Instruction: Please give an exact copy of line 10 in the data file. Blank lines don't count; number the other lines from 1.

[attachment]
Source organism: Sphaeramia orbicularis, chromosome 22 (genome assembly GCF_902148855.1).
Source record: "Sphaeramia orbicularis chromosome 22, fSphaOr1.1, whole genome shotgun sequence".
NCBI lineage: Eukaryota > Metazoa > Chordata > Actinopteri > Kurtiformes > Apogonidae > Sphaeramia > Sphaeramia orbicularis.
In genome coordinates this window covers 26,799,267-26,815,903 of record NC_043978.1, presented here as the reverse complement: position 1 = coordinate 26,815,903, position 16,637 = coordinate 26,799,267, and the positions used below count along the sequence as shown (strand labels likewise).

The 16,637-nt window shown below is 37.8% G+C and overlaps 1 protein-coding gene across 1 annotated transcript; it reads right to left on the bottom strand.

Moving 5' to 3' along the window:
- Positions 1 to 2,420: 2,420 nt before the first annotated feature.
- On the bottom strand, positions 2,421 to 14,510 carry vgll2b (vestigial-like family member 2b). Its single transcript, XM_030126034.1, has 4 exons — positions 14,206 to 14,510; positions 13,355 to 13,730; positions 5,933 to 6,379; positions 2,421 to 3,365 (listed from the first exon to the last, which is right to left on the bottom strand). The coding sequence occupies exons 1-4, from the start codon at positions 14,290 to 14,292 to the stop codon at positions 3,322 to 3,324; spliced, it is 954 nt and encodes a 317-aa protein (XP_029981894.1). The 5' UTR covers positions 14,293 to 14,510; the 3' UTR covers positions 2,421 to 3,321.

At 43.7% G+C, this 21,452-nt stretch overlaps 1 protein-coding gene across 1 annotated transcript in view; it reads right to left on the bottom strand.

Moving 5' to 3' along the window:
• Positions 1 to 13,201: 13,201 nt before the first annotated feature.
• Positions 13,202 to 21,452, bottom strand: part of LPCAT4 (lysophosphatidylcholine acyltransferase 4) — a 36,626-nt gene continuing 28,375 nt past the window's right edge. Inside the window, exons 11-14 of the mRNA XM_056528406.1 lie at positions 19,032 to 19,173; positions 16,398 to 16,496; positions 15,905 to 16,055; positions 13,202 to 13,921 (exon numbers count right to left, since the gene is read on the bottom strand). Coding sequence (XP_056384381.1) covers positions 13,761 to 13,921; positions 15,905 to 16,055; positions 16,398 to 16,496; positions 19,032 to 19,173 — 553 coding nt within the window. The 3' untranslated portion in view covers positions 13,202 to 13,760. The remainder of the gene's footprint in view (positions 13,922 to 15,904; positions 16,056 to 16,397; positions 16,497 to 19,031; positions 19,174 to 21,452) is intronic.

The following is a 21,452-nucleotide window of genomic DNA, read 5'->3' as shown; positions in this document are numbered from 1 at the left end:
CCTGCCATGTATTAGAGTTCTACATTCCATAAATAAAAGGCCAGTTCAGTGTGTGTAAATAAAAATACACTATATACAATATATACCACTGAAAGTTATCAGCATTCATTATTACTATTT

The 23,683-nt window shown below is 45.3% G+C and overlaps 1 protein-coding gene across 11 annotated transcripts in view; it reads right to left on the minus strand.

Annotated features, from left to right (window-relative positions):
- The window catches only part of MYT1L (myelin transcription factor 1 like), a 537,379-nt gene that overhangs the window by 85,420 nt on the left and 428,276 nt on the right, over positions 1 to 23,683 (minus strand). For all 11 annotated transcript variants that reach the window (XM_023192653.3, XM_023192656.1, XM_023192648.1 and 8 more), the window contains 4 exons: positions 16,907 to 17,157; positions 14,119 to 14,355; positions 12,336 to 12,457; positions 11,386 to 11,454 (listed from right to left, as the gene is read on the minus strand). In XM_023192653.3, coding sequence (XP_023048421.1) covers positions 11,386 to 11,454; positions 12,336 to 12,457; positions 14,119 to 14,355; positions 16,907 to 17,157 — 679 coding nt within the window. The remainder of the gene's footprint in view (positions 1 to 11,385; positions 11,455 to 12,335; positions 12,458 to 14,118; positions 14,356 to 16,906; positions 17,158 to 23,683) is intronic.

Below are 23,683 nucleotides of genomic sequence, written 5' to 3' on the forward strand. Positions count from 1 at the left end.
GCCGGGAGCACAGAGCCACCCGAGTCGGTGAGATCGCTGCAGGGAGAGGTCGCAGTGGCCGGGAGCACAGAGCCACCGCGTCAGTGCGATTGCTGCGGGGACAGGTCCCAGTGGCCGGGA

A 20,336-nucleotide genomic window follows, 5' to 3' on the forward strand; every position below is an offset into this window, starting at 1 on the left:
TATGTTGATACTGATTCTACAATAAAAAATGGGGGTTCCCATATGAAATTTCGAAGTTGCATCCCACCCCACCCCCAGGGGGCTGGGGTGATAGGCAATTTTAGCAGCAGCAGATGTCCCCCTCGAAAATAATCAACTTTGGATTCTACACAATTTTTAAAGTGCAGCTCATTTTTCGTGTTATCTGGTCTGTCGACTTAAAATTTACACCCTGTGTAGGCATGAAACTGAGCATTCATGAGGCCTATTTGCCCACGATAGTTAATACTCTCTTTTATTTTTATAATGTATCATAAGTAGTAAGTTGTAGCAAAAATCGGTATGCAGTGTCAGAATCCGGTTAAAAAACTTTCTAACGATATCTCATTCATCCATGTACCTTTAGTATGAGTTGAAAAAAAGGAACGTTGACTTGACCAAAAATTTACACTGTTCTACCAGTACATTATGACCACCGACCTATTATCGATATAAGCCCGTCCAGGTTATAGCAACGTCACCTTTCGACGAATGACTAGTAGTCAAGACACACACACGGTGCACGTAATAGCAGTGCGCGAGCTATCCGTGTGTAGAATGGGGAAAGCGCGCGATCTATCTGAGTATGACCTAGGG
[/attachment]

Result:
Moving 5' to 3' along the window: